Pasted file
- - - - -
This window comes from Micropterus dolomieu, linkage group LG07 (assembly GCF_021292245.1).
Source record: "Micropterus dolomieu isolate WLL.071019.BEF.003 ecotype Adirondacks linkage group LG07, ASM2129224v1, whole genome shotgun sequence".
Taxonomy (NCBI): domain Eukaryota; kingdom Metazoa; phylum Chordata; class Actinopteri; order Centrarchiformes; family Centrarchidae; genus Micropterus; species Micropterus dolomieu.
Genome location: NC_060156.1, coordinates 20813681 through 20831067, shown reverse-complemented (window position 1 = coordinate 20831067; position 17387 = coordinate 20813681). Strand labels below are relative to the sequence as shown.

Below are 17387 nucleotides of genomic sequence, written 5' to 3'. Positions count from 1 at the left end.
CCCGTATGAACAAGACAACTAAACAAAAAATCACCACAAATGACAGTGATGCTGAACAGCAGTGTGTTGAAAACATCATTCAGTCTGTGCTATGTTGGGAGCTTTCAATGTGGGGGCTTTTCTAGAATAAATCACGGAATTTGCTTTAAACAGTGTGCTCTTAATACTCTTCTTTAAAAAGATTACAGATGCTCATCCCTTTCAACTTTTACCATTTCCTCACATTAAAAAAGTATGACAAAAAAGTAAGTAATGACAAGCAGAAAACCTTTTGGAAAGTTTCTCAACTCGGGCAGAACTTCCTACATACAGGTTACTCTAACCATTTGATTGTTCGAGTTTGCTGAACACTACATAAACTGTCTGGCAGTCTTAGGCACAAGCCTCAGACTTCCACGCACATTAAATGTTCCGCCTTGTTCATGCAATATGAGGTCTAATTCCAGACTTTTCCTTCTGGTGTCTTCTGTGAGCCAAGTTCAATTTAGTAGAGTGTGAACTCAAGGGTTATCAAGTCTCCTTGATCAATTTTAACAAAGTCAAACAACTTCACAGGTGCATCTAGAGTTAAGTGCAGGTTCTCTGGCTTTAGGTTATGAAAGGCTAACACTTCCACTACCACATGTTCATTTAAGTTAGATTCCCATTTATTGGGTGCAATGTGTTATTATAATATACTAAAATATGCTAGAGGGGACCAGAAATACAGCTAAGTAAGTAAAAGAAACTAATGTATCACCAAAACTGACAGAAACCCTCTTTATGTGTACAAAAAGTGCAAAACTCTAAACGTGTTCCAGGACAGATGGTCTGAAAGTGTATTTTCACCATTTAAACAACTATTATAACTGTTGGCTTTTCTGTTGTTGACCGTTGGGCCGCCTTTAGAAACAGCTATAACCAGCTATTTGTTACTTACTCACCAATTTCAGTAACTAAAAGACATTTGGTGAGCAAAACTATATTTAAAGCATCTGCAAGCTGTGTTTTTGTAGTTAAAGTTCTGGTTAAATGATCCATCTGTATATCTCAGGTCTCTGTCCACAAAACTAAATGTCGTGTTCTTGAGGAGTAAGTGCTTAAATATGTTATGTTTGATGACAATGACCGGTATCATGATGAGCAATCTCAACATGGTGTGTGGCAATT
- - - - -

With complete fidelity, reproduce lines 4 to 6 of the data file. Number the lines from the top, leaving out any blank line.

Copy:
Genome location: NC_060156.1, coordinates 20813681 through 20831067, shown reverse-complemented (window position 1 = coordinate 20831067; position 17387 = coordinate 20813681). Strand labels below are relative to the sequence as shown.

Below are 17387 nucleotides of genomic sequence, written 5' to 3'. Positions count from 1 at the left end.
CCCGTATGAACAAGACAACTAAACAAAAAATCACCACAAATGACAGTGATGCTGAACAGCAGTGTGTTGAAAACATCATTCAGTCTGTGCTATGTTGGGAGCTTTCAATGTGGGGGCTTTTCTAGAATAAATCACGGAATTTGCTTTAAACAGTGTGCTCTTAATACTCTTCTTTAAAAAGATTACAGATGCTCATCCCTTTCAACTTTTACCATTTCCTCACATTAAAAAAGTATGACAAAAAAGTAAGTAATGACAAGCAGAAAACCTTTTGGAAAGTTTCTCAACTCGGGCAGAACTTCCTACATACAGGTTACTCTAACCATTTGATTGTTCGAGTTTGCTGAACACTACATAAACTGTCTGGCAGTCTTAGGCACAAGCCTCAGACTTCCACGCACATTAAATGTTCCGCCTTGTTCATGCAATATGAGGTCTAATTCCAGACTTTTCCTTCTGGTGTCTTCTGTGAGCCAAGTTCAATTTAGTAGAGTGTGAACTCAAGGGTTATCAAGTCTCCTTGATCAATTTTAACAAAGTCAAACAACTTCACAGGTGCATCTAGAGTTAAGTGCAGGTTCTCTGGCTTTAGGTTATGAAAGGCTAACACTTCCACTACCACATGTTCATTTAAGTTAGATTCCCATTTATTGGGTGCAATGTGTTATTATAATATACTAAAATATGCTAGAGGGGACCAGAAATACAGCTAAGTAAGTAAAAGAAACTAATGTATCACCAAAACTGACAGAAACCCTCTTTATGTGTACAAAAAGTGCAAAACTCTAAACGTGTTCCAGGACAGATGGTCTGAAAGTGTATTTTCACCATTTAAACAACTATTATAACTGTTGGCTTTTCTGTTGTTGACCGTTGGGCCGCCTTTAGAAACAGCTATAACCAGCTATTTGTTACTTACTCACCAATTTCAGTAACTAAAAGACATTTGGTGAGCAAAACTATATTTAAAGCATCTGCAAGCTGTGTTTTTGTAGTTAAAGTTCTGGTTAAATGATCCATCTGTATATCTCAGGTCTCTGTCCACAAAACTAAATGTCGTGTTCTTGAGGAGTAAGTGCTTAAATATGTTATGTTTGATGACAATGACCGGTATCATGATGAGCAATCTCAACATGGTGTGTGGCAATT